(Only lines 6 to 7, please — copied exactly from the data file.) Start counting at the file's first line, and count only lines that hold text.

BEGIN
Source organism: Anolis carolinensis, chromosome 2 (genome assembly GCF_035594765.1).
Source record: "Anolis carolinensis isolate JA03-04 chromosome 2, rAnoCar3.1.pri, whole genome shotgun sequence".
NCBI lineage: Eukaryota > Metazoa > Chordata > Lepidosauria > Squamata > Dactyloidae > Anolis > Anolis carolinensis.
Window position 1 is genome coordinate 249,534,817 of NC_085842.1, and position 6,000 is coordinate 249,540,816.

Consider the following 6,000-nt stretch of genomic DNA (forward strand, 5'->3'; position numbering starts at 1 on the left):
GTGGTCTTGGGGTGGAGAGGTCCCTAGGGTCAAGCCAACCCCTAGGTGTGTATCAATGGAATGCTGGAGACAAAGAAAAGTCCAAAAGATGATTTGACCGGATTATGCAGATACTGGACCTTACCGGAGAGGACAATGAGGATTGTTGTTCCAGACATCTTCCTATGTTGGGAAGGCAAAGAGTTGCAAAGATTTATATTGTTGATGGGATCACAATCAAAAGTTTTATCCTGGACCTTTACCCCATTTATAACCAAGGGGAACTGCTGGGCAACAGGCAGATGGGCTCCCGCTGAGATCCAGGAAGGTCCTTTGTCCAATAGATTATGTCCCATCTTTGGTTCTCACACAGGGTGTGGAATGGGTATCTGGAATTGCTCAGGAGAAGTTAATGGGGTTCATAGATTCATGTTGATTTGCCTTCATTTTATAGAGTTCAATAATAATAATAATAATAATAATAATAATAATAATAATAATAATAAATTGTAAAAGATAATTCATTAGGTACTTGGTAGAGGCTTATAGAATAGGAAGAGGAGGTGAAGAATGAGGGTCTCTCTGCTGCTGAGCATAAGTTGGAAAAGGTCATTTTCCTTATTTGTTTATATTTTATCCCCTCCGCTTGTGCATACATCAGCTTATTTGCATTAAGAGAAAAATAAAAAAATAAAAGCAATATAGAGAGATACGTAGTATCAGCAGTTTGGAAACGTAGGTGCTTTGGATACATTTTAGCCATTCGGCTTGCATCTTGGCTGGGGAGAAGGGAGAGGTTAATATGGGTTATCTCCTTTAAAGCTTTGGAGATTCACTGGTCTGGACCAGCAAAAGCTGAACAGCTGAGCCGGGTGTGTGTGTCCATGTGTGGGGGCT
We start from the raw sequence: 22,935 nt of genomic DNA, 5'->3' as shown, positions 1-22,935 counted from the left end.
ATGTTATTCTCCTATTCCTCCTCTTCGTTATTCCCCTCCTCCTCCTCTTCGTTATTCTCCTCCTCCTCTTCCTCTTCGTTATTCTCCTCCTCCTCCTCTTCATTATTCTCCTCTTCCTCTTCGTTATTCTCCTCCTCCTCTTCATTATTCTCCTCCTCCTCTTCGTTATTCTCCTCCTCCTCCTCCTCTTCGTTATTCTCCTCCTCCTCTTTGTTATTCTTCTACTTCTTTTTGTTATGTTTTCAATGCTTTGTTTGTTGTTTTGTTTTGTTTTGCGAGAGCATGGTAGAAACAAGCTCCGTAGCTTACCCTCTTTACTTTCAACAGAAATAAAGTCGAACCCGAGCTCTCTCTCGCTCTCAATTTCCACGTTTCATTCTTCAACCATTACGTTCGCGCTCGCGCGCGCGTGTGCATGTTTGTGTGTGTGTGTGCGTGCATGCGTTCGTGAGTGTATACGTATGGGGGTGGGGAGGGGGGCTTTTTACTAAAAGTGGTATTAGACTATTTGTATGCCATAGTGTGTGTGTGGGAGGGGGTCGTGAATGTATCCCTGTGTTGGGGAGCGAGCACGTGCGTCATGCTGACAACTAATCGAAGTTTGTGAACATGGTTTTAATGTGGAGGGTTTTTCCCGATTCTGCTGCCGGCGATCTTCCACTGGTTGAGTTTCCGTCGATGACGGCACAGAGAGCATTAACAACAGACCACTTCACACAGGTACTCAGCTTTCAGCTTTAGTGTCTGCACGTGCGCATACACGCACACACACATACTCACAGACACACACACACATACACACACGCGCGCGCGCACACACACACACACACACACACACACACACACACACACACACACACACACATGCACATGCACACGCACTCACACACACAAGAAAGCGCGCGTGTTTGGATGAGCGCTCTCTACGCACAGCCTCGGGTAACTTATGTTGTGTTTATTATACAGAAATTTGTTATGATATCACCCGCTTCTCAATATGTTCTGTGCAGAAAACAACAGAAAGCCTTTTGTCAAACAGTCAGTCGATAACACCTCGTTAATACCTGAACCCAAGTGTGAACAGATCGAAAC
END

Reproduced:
GTGGTCTTGGGGTGGAGAGGTCCCTAGGGTCAAGCCAACCCCTAGGTGTGTATCAATGGAATGCTGGAGACAAAGAAAAGTCCAAAAGATGATTTGACCGGATTATGCAGATACTGGACCTTACCGGAGAGGACAATGAGGATTGTTGTTCCAGACATCTTCCTATGTTGGGAAGGCAAAGAGTTGCAAAGATTTATATTGTTGATGGGATCACAATCAAAAGTTTTATCCTGGACCTTTACCCCATTTATAACCAAGGGGAACTGCTGGGCAACAGGCAGATGGGCTCCCGCTGAGATCCAGGAAGGTCCTTTGTCCAATAGATTATGTCCCATCTTTGGTTCTCACACAGGGTGTGGAATGGGTATCTGGAATTGCTCAGGAGAAGTTAATGGGGTTCATAGATTCATGTTGATTTGCCTTCATTTTATAGAGTTCAATAATAATAATAATAATAATAATAATAATAATAATAATAATAATAAATTGTAAAAGATAATTCATTAGGTACTTGGTAGAGGCTTATAGAATAGGAAGAGGAGGTGAAGAATGAGGGTCTCTCTGCTGCTGAGCATAAGTTGGAAAAGGTCATTTTCCTTATTTGTTTATATTTTATCCCCTCCGCTTGTGCATACATCAGCTTATTTGCATTAAGAGAAAAATAAAAAAATAAAAGCAATATAGAGAGATACGTAGTATCAGCAGTTTGGAAACGTAGGTGCTTTGGATACATTTTAGCCATTCGGCTTGCATCTTGGCTGGGGAGAAGGGAGAGGTTAATATGGGTTATCTCCTTTAAAGCTTTGGAGATTCACTGGTCTGGACCAGCAAAAGCTGAACAGCTGAGCCGGGTGTGTGTGTCCATGTGTGGGGGCT
We start from the raw sequence: 22,935 nt of genomic DNA, 5'->3' as shown, positions 1-22,935 counted from the left end.